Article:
We all know the signs of employee disengagement – lower performance levels, withdrawal, increased sick days, late arrival, too much down time and a total lack of enthusiasm for the job. The signs are obvious – the employee has checked out, but how did it happen?
The first place to look may be the actual way the employee’s role has been designed. Most people who become disengaged at work don’t want to be that way. Something occurring in their day to day role is the most likely reason why they’ve lost motivation and are in all likelihood looking for employment elsewhere that may give them a greater sense of worth.
Employee disengagement can be incredibly costly for business. Reduced productivity, energy sapping negativity and more downtime are all consequences of employees being disengaged. And the problem is a huge one. Some research has suggested that as many as one third of all employees are actively disengaged at any one time. It is an alarming figure and one that potentially poses a risk to most businesses.
While many businesses focus on improving culture to facilitate employee engagement – there is a key driver in employee engagement that is all too often ignored and that is the design of the job role itself.
For much of the twentieth century, job roles were designed to be as productive as possible. Many job roles were structured around repetitive and often boring menial tasks. Employees were not encouraged to be innovative or creative. While this approach was effective for assembly line manufacturing industries, employee engagement was predictably low.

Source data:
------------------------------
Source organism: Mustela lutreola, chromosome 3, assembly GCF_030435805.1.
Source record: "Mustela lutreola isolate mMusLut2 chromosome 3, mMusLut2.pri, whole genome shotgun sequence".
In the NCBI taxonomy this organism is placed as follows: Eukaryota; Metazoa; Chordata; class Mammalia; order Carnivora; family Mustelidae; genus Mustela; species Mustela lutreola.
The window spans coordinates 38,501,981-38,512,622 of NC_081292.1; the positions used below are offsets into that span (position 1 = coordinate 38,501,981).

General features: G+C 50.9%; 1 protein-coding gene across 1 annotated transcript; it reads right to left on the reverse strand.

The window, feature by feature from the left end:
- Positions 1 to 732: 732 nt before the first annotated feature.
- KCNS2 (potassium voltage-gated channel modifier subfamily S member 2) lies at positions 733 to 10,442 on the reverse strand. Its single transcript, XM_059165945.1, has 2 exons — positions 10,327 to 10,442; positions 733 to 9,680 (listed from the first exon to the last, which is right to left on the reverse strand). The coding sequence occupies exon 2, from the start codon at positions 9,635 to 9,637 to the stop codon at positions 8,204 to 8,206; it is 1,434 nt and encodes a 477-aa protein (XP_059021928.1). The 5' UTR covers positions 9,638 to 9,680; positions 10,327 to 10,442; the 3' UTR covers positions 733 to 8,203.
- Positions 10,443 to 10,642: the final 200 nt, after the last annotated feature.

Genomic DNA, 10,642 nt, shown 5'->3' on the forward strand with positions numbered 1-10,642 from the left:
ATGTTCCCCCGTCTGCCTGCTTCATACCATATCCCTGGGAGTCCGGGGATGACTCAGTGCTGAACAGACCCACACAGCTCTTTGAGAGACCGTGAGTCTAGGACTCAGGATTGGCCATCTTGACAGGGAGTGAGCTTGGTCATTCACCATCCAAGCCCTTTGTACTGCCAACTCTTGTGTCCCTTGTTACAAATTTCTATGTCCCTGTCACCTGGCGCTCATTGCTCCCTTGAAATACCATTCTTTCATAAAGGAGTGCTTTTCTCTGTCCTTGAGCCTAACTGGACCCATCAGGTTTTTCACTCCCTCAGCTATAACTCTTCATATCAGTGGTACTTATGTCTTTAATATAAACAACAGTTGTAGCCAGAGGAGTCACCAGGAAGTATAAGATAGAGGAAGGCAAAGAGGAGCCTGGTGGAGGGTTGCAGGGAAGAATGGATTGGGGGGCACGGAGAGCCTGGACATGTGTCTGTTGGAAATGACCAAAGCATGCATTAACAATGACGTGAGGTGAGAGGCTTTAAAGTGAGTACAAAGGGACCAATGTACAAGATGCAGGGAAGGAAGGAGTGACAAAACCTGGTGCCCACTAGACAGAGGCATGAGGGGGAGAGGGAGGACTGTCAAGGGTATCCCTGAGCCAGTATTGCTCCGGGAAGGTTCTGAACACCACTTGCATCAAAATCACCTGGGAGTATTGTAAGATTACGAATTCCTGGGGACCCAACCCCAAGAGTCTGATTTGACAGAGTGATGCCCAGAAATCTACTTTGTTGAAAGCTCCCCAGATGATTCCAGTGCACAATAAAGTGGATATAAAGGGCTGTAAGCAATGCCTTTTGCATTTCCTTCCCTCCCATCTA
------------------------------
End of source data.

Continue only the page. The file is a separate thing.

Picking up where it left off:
For the latter part of the twentieth century the human relations movement began to take motivational needs into consideration when designing job roles.
Getting the balance between productivity needs of the business and the motivational requirements of the employee has been a challenge ever since. That’s where good role design is vital.
Good role design will describe what needs to be done by the individual and give them a sense of ownership of their role.
A well-designed job role should offer the employee an opportunity to experience a variety of tasks, present reasonable challenges commensurate with the abilities of the employee and a degree of responsibility and involvement in the end to end process.
Poorly designed roles can cause employees to feel stressed, isolated and demoralised. These feelings ultimately manifest in those obvious signs of disengagement – causing the business as a whole to suffer.
Disengagement is not necessarily a rebellious destructive act, often it is a cry for help. A cry that can be answered by examining the design of role.
The design of role may look good on paper, but in many cases, there are realistic logistical obstacles or roadblocks that prevent the role being performed as designed. To check the design of role properly it is necessary to have conversations with the employee and find out what the real situation is. Those conversations can be critical in identifying design impediments and instigating change that will help the employee to feel valued and to take ownership of their role.
When you see those first telltale signs of disengagement don’t hesitate – pull that role design to pieces before looking for other reasons.